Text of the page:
Hastings Communications and Entertainment Law Journal


Sandra Davidson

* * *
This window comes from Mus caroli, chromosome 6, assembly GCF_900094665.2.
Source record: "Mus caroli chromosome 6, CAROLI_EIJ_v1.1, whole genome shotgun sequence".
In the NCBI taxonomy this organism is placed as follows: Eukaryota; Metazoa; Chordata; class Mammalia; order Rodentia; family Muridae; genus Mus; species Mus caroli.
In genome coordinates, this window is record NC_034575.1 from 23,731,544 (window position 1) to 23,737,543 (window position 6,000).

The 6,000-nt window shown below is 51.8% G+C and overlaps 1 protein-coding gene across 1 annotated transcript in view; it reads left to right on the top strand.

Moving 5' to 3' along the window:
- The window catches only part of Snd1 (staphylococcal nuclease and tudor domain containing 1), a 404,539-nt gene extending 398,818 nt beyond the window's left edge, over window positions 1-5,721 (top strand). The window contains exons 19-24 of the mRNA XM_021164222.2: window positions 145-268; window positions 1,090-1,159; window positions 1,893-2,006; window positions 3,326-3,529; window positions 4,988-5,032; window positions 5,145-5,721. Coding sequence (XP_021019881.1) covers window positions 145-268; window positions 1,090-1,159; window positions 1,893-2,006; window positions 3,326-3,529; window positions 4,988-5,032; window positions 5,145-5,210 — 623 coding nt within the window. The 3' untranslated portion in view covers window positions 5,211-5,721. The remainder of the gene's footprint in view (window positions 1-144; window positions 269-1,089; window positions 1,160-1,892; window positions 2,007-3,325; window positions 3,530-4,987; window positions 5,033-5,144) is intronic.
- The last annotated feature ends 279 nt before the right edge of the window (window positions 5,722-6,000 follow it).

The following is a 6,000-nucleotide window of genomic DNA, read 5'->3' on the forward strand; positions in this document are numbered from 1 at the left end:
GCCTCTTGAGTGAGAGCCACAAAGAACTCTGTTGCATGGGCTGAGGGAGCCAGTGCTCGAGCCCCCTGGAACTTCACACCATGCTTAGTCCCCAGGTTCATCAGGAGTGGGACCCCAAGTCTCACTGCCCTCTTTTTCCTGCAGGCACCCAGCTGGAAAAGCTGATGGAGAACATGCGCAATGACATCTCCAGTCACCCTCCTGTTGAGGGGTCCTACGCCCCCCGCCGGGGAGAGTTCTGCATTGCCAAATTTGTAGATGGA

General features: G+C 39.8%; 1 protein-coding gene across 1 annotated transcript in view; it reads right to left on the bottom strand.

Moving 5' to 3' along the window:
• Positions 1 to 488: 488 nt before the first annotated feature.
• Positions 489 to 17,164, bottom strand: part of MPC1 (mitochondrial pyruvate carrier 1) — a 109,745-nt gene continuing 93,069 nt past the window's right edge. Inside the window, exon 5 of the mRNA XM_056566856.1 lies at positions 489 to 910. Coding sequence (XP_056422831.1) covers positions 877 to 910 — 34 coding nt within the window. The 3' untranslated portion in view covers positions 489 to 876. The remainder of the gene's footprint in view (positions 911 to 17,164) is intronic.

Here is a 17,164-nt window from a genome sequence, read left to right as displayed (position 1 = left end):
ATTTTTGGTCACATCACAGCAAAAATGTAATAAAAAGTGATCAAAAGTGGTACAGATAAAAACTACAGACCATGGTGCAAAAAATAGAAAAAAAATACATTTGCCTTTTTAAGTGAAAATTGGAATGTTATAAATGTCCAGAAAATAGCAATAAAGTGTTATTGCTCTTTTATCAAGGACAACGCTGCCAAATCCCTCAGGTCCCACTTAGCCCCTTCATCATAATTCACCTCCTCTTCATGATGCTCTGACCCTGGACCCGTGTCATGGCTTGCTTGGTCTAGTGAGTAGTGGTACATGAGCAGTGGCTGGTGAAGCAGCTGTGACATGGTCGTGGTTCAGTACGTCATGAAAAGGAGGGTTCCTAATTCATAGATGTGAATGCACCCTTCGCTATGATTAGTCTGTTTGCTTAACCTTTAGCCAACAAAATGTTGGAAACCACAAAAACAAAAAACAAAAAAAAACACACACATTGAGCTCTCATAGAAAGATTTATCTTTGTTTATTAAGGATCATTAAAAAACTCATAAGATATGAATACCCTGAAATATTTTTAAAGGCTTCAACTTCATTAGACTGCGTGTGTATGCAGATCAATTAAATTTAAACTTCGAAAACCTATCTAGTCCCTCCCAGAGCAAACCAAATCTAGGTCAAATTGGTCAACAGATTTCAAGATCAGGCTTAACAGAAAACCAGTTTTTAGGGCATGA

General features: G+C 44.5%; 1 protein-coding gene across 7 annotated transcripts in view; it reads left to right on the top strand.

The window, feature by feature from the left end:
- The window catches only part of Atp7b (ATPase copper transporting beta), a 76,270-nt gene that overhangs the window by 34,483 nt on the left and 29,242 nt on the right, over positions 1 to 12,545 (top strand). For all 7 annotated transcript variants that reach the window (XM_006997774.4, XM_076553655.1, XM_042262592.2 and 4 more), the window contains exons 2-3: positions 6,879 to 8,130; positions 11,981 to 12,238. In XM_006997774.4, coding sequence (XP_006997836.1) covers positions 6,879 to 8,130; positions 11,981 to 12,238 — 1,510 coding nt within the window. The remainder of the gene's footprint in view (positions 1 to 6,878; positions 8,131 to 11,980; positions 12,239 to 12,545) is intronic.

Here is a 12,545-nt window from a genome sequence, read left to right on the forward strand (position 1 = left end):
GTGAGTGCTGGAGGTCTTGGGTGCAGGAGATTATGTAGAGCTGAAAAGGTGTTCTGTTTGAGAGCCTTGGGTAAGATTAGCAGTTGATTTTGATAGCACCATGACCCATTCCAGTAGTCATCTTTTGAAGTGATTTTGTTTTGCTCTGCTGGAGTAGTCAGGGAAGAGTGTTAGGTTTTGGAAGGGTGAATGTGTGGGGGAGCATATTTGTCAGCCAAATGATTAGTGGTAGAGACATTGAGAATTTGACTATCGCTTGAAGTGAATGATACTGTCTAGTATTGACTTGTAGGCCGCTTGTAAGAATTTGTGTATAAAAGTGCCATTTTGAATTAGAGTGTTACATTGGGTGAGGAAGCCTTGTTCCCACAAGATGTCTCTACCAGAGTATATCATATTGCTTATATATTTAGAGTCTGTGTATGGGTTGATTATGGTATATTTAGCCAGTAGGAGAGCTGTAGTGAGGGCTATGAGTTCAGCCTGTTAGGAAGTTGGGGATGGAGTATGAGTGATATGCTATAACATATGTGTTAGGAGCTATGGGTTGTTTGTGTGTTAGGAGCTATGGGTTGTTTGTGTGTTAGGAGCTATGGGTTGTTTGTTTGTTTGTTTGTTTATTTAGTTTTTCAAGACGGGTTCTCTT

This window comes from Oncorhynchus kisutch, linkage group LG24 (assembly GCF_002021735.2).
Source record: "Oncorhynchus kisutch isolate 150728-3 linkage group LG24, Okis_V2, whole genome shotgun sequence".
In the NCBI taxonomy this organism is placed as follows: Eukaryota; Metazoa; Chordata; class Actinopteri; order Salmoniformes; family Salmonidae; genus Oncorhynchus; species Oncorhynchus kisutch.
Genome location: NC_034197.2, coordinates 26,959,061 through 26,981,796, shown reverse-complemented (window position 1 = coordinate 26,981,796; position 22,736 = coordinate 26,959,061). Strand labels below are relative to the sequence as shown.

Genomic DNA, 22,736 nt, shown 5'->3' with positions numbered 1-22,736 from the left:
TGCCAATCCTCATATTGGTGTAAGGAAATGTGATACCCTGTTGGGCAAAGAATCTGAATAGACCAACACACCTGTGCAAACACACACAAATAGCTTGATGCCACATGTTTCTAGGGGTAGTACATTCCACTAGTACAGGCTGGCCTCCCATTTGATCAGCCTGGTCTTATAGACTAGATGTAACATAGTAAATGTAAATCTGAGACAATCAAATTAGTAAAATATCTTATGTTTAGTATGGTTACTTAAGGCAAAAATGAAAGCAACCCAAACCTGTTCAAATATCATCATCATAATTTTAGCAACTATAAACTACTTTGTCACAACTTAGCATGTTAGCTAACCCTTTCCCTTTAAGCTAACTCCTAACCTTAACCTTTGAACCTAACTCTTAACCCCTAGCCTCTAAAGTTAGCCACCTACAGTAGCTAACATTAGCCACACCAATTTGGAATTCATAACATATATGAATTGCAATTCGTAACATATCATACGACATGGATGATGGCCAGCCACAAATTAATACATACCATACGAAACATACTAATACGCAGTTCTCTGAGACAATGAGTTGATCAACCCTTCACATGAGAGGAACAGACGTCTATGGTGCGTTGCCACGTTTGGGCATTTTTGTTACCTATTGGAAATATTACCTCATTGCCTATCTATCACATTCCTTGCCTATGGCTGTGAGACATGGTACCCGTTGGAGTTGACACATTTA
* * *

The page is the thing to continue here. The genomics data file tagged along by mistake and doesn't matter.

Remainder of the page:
The United States government has charged Pfc. Bradley Manning with leaking to Julian Assange and WikiLeaks unprecedented amounts of classified information. Prior to publishing the Afghan War Logs, WikiLeaks provided the documents to The New York Times and other newspapers around the world. This article begins by reviewing how Manning reportedly leaked the documents about the wars in Afghanistan and Iraq, as well as diplomatic cables. It then traces decades of legal precedents surrounding leaks, leakers, and journalists in the United States, suggesting similarities and differences between the past and present. This article thus provides a historical context for the unfolding saga of Manning, Assange, and WikiLeaks. It also explores the broader question of weighing the value of openness against government claims of national security. The question of protection for leakers remains a divisive issue; the ease of leaking massive amounts of information makes the issue even more compelling in this age of speed-of-light, world-wide communication.